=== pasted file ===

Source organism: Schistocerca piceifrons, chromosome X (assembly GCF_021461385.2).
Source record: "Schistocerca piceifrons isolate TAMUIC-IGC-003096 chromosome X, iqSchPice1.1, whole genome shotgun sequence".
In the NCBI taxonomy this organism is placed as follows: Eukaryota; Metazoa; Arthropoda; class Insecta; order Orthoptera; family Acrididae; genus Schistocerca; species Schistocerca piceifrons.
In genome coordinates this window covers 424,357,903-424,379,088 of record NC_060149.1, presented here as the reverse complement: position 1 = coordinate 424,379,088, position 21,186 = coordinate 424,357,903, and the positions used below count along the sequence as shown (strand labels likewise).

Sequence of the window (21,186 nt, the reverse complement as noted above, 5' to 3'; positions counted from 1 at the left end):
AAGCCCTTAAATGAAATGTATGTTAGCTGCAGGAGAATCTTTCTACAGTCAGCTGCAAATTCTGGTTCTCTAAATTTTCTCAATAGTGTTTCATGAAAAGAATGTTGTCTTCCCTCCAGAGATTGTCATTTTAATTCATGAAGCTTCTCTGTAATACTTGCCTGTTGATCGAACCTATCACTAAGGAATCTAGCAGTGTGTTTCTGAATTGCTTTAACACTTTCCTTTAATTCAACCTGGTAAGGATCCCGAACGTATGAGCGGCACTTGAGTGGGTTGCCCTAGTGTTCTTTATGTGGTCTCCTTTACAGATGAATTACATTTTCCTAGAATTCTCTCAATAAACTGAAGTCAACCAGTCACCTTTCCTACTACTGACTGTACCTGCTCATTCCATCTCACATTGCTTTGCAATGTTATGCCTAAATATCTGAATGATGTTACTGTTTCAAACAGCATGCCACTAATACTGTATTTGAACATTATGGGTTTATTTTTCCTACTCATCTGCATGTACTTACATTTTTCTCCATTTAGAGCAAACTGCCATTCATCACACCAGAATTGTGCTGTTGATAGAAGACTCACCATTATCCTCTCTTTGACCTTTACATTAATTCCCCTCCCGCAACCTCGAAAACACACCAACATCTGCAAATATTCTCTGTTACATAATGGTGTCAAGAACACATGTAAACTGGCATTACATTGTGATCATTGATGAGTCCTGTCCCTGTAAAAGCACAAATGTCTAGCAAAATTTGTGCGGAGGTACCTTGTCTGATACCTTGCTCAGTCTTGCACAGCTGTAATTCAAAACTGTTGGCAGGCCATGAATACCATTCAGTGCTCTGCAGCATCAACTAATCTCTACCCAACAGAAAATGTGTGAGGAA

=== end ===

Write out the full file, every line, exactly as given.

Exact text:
Source organism: Schistocerca piceifrons, chromosome X (assembly GCF_021461385.2).
Source record: "Schistocerca piceifrons isolate TAMUIC-IGC-003096 chromosome X, iqSchPice1.1, whole genome shotgun sequence".
In the NCBI taxonomy this organism is placed as follows: Eukaryota; Metazoa; Arthropoda; class Insecta; order Orthoptera; family Acrididae; genus Schistocerca; species Schistocerca piceifrons.
In genome coordinates this window covers 424,357,903-424,379,088 of record NC_060149.1, presented here as the reverse complement: position 1 = coordinate 424,379,088, position 21,186 = coordinate 424,357,903, and the positions used below count along the sequence as shown (strand labels likewise).

Sequence of the window (21,186 nt, the reverse complement as noted above, 5' to 3'; positions counted from 1 at the left end):
AAGCCCTTAAATGAAATGTATGTTAGCTGCAGGAGAATCTTTCTACAGTCAGCTGCAAATTCTGGTTCTCTAAATTTTCTCAATAGTGTTTCATGAAAAGAATGTTGTCTTCCCTCCAGAGATTGTCATTTTAATTCATGAAGCTTCTCTGTAATACTTGCCTGTTGATCGAACCTATCACTAAGGAATCTAGCAGTGTGTTTCTGAATTGCTTTAACACTTTCCTTTAATTCAACCTGGTAAGGATCCCGAACGTATGAGCGGCACTTGAGTGGGTTGCCCTAGTGTTCTTTATGTGGTCTCCTTTACAGATGAATTACATTTTCCTAGAATTCTCTCAATAAACTGAAGTCAACCAGTCACCTTTCCTACTACTGACTGTACCTGCTCATTCCATCTCACATTGCTTTGCAATGTTATGCCTAAATATCTGAATGATGTTACTGTTTCAAACAGCATGCCACTAATACTGTATTTGAACATTATGGGTTTATTTTTCCTACTCATCTGCATGTACTTACATTTTTCTCCATTTAGAGCAAACTGCCATTCATCACACCAGAATTGTGCTGTTGATAGAAGACTCACCATTATCCTCTCTTTGACCTTTACATTAATTCCCCTCCCGCAACCTCGAAAACACACCAACATCTGCAAATATTCTCTGTTACATAATGGTGTCAAGAACACATGTAAACTGGCATTACATTGTGATCATTGATGAGTCCTGTCCCTGTAAAAGCACAAATGTCTAGCAAAATTTGTGCGGAGGTACCTTGTCTGATACCTTGCTCAGTCTTGCACAGCTGTAATTCAAAACTGTTGGCAGGCCATGAATACCATTCAGTGCTCTGCAGCATCAACTAATCTCTACCCAACAGAAAATGTGTGAGGAA